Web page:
Why Is My Toilet Clogged?
Not Again! You’re watching some playoff football and just want to get in and out of the bathroom during a TV time-out, when….BOOM… clogged toilet, soon to be overflowing.
Flag on the play….delay of game.
A clogged toilet isn’t the end of the world but it can be a major inconvenience and lead to a very unpleasant cleanup. Luckily, most toilet clogs can be avoided with a bit of prevention and cleared up with a touch of elbow grease. For those more difficult cases, we are here to help.
Here are some common reasons your toilet may be clogged, and what to do about it:
1. Something is Stuck.
Solution: plunge or snake the drain.
Just like NOT going for a swim in the Inner Harbor, the best way to prevent toilet clogs is to NOT put things where they don’t belong!
Your toilet has a trap—a curved segment of the porcelain fixture—that is built into the lower bowl designed to hold standing water and keep sewer gas from entering your home.
It can handle waste and toilet paper…but that’s it. Heavy paper products, such as paper towels, tissues, wet wipes, feminine care products, and especially “flushable” wipes can get caught in the trap, causing a clog. These items should go in the trash, not in the toilet.
Foreign objects; toys, crayons, combs, losing Pick 3 tickets…can also cause a clog. Fortunately, a few minutes of vigorous plunging with a plunger should loosen most blockages and remove the clog.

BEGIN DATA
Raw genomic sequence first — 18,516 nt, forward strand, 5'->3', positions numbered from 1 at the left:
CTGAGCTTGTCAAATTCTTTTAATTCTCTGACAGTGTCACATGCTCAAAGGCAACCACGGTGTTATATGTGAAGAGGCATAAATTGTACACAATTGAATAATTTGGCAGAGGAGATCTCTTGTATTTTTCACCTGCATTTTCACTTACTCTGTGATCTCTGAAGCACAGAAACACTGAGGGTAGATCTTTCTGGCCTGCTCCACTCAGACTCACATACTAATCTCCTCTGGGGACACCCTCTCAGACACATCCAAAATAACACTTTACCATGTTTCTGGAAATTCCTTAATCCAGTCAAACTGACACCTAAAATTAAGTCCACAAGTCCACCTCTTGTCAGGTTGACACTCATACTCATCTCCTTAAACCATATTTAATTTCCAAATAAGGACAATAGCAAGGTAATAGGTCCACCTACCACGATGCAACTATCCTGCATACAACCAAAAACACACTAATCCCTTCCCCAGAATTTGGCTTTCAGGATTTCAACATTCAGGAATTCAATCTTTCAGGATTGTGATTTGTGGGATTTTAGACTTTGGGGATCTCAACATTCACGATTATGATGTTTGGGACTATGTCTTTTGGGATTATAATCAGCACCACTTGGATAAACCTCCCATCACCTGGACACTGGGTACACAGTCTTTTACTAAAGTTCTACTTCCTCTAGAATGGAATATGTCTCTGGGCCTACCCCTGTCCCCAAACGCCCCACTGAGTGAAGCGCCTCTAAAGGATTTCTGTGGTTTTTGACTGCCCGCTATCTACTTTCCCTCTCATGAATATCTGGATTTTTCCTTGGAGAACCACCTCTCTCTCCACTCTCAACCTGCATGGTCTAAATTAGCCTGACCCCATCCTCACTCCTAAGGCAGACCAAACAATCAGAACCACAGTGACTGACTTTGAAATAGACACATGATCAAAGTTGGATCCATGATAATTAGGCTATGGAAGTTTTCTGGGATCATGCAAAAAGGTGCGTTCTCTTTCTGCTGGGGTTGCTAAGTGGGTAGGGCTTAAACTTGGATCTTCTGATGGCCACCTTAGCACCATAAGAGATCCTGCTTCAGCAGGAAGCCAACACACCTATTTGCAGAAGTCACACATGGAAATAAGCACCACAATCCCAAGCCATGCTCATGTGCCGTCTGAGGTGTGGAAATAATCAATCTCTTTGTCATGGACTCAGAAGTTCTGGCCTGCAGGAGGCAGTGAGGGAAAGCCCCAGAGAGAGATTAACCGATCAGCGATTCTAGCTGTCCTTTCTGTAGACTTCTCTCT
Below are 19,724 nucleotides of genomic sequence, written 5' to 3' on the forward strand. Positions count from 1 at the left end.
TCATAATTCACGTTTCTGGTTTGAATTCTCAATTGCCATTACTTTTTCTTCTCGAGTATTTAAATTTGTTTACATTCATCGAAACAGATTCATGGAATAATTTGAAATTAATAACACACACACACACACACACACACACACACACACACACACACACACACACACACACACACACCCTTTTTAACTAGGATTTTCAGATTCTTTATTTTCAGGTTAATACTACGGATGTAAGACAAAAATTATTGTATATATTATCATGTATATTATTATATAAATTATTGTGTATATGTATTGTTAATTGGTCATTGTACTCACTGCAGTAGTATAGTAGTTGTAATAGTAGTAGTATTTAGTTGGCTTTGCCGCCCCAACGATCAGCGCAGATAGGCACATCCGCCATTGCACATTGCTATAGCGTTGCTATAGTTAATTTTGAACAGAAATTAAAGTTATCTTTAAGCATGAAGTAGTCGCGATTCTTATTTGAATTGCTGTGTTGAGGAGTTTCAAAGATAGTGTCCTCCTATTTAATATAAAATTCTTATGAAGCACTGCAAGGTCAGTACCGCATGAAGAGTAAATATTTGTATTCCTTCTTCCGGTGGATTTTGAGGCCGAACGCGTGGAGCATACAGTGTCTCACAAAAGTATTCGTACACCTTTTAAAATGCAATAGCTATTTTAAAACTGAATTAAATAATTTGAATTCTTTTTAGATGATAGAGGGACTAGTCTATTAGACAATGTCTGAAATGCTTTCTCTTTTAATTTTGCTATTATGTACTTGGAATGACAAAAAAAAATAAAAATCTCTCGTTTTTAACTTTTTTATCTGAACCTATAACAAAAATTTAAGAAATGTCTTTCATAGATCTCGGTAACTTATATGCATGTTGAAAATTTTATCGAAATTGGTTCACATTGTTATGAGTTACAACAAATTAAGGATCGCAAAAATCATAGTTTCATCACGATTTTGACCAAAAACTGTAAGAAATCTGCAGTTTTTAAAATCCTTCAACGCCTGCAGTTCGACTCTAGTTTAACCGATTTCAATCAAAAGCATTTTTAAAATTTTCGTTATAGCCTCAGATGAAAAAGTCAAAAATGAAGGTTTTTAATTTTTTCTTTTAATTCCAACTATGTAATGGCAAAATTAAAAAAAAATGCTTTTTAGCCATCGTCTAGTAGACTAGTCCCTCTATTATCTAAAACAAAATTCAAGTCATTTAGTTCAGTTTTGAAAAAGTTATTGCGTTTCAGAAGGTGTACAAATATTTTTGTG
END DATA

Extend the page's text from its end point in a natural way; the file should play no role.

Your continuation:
2. You have a slow-draining toilet.
Solution: time for an upgrade.
The mid 1990’s were all about slap bracelets, the Spice Girls and… low-flow toilets. If your toilet was made in the mid-1990s, this could be the root of your problem. Search the back of your tank for a stamped “born on” date.
Low-flow toilets don’t always flush hard enough to push the contents through the trap, inevitably causing frequent clogs. You can reduce clogs in low-flow toilets by limiting toilet paper use or using a thinner brand, flushing in increments, and avoiding clog-prone items (like the ones listed above). However, if you’re consistently having trouble, it may be time to consider an upgrade. A new toilet is surprisingly affordable and can be replaced as a weekend DIY project or by giving us a ring.
3. The problem is actually in your sewer.
Solution: bite the bullet and call a plumber.
A clog in a single toilet is probably an isolated issue, however stubborn clogs in multiple toilets and in sink drains is usually a sign of a sewer line problem. Over time, waste material, toilet paper, and non-flushable items build up in your sewer line and need to be cleared periodically by a professional.
Outside your home, tree roots can also puncture your sewer line, letting in sediment and other blockage-causing debris. This can cause major problems inside and outside of your home so it’s best to hire a pro to investigate sooner rather than later.
The Bottom Line.
If you can’t determine the cause of a clog or have a problem toilet that you’re tired of plunging, we’re here to help. Give us a call at (443) 741-1129 or schedule an appointment. A professional, thorough drain cleaning starts at $167. Don’t forget to use one of our coupons!
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